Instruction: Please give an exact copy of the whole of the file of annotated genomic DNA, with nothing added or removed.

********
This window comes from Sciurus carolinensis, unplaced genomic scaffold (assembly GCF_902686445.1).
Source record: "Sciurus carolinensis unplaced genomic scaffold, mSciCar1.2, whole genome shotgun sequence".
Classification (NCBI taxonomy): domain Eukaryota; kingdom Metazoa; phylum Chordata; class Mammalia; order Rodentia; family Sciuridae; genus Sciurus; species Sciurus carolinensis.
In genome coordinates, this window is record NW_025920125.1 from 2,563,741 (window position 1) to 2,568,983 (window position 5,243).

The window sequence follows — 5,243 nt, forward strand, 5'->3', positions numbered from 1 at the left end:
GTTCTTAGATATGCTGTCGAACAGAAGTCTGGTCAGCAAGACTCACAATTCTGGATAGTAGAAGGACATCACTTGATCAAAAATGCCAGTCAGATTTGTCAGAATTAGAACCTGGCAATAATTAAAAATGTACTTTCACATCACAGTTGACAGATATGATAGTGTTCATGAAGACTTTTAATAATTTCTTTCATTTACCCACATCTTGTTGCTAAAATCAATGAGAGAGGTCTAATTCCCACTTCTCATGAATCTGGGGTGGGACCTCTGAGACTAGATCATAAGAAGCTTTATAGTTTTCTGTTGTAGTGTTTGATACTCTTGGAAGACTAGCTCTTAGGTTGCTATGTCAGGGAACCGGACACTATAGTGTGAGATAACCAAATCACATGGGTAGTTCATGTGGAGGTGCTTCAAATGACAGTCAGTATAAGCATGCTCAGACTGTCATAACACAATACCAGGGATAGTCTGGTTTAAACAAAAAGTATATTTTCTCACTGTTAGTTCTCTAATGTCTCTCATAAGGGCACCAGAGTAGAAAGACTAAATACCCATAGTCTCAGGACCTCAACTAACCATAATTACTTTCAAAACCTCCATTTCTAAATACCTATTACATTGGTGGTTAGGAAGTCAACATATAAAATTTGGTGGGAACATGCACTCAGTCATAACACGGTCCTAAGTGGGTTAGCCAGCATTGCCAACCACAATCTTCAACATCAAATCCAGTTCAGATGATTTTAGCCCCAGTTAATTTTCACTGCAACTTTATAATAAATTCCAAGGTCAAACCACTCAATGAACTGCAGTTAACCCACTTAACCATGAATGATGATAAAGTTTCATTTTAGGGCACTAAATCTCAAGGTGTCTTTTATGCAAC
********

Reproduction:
This window comes from Sciurus carolinensis, unplaced genomic scaffold (assembly GCF_902686445.1).
Source record: "Sciurus carolinensis unplaced genomic scaffold, mSciCar1.2, whole genome shotgun sequence".
Classification (NCBI taxonomy): domain Eukaryota; kingdom Metazoa; phylum Chordata; class Mammalia; order Rodentia; family Sciuridae; genus Sciurus; species Sciurus carolinensis.
In genome coordinates, this window is record NW_025920125.1 from 2,563,741 (window position 1) to 2,568,983 (window position 5,243).

The window sequence follows — 5,243 nt, forward strand, 5'->3', positions numbered from 1 at the left end:
GTTCTTAGATATGCTGTCGAACAGAAGTCTGGTCAGCAAGACTCACAATTCTGGATAGTAGAAGGACATCACTTGATCAAAAATGCCAGTCAGATTTGTCAGAATTAGAACCTGGCAATAATTAAAAATGTACTTTCACATCACAGTTGACAGATATGATAGTGTTCATGAAGACTTTTAATAATTTCTTTCATTTACCCACATCTTGTTGCTAAAATCAATGAGAGAGGTCTAATTCCCACTTCTCATGAATCTGGGGTGGGACCTCTGAGACTAGATCATAAGAAGCTTTATAGTTTTCTGTTGTAGTGTTTGATACTCTTGGAAGACTAGCTCTTAGGTTGCTATGTCAGGGAACCGGACACTATAGTGTGAGATAACCAAATCACATGGGTAGTTCATGTGGAGGTGCTTCAAATGACAGTCAGTATAAGCATGCTCAGACTGTCATAACACAATACCAGGGATAGTCTGGTTTAAACAAAAAGTATATTTTCTCACTGTTAGTTCTCTAATGTCTCTCATAAGGGCACCAGAGTAGAAAGACTAAATACCCATAGTCTCAGGACCTCAACTAACCATAATTACTTTCAAAACCTCCATTTCTAAATACCTATTACATTGGTGGTTAGGAAGTCAACATATAAAATTTGGTGGGAACATGCACTCAGTCATAACACGGTCCTAAGTGGGTTAGCCAGCATTGCCAACCACAATCTTCAACATCAAATCCAGTTCAGATGATTTTAGCCCCAGTTAATTTTCACTGCAACTTTATAATAAATTCCAAGGTCAAACCACTCAATGAACTGCAGTTAACCCACTTAACCATGAATGATGATAAAGTTTCATTTTAGGGCACTAAATCTCAAGGTGTCTTTTATGCAAC